Kenyan households are facing financial distress after prices of essential commodities skyrocketed in the face of surging inflationary pressure, weakening shilling and rising temperatures ahead of the August 8 General Election.
Analysts at AZA Finance, said high inflation from rising global commodity prices has weighed heavily on the local currency which dropped to a fresh low of Ksh114.55($1) against the dollar last week from Ksh114.33 the previous week.
The situation was compounded by the Energy and Petroleum Regulatory Authority raising of fuel prices (both petrol and diesel) by Ksh5 ($0.04) per litre.
“Meanwhile, political temperatures are heating up ahead of August’s election. Given this uncertainty and the inflation issues, we anticipate the shilling to continue weakening in the near term,” the analysts said through their daily market report released March 24.
The global crude price which hit $130 a barrel on March 8, declined to $121.02, a barrel on March 24.
Last week, milk processors in Kenya increased prices by between Ksh2 ($0.01) and Ksh5 ($0.04) for a 500 ml packet of fresh and long-life brands, adding to a growing list of basic commodities that have seen their prices surge in the recent past couple of weeks, including bread, cooking oil, sugar, wheat and maize flour. Other items whose prices rose are steel and cement.
The Kenya Transporters Association advised its members countrywide through a notice dated March 14 to increase freight rates by a minimum of five percent to sustain their businesses under the current circumstances and to avoid total collapse.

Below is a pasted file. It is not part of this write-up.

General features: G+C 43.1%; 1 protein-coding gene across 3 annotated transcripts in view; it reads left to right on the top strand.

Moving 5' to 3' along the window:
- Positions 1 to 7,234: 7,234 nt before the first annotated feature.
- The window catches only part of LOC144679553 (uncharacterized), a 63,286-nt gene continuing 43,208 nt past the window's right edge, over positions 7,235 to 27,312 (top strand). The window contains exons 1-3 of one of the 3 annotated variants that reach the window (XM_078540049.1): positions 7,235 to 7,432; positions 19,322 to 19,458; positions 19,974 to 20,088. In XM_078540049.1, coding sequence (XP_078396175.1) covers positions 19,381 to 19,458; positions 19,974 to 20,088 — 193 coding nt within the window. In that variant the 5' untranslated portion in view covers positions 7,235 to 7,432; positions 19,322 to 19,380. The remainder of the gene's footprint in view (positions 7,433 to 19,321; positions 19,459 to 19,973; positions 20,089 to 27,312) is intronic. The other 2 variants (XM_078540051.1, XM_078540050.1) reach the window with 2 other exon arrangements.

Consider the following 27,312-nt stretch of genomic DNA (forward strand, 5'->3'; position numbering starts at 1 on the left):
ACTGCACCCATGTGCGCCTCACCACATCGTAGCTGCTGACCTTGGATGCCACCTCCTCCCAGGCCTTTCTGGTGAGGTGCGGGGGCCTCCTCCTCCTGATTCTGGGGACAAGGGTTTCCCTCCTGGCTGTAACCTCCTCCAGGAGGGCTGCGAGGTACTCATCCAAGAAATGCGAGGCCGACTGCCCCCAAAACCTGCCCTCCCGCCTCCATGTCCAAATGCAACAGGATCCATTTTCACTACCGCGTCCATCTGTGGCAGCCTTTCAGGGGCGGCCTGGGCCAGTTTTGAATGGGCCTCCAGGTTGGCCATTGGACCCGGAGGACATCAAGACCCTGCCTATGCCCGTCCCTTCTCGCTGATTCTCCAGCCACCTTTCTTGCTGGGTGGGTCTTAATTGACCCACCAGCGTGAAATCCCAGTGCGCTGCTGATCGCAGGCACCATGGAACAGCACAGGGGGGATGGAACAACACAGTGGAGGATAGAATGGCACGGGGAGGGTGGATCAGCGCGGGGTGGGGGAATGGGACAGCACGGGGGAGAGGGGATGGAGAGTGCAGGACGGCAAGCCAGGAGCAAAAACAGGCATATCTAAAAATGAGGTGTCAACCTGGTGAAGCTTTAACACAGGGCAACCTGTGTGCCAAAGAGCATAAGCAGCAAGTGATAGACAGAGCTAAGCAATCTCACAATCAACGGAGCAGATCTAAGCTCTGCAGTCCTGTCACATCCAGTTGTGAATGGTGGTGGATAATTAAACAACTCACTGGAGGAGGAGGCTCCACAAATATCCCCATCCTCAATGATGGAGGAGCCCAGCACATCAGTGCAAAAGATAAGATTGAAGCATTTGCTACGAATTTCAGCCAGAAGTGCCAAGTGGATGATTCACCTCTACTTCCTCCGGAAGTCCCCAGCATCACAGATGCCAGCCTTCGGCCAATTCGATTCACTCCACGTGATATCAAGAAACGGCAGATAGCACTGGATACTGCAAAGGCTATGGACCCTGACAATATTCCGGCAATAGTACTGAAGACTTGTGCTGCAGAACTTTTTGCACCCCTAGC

Last week the Consumers Federation of Kenya petitioned parliament to consider abolishing value added tax on liquefied petroleum gas or reduce it to eight percent from the current 16.
The Russia invasion of Ukraine has disrupted oil, fertiliser and wheat supplies leading to the increased cost of the commodities globally.
Elevated oil prices, compounded by limits on Russian oil exports have increased the cost of importing refined petroleum, putting pressure on Africa’s forex markets, with the net importers such as Kenya suffering the most.
Kenya’s weaker currency is further creating inflationary pressures, pushing up the cost of imports and raising debt servicing concerns.
According to the Kenya Association of Manufacturers (KAM) the increase in oil prices have a ripple effect on the economy as the cost of transport and production will rise, leading to an increase in the cost of finished goods, including common household products.
“Most sectors in manufacturing will be heavily impacted by the rise in oil prices due to increased cost of production and transport. The country is still reeling from the impact of the pandemic. The cost of living has been increasing substantially, against dwindling purchasing power of citizens,” said Phyllis Wakiaga, chief executive, KAM.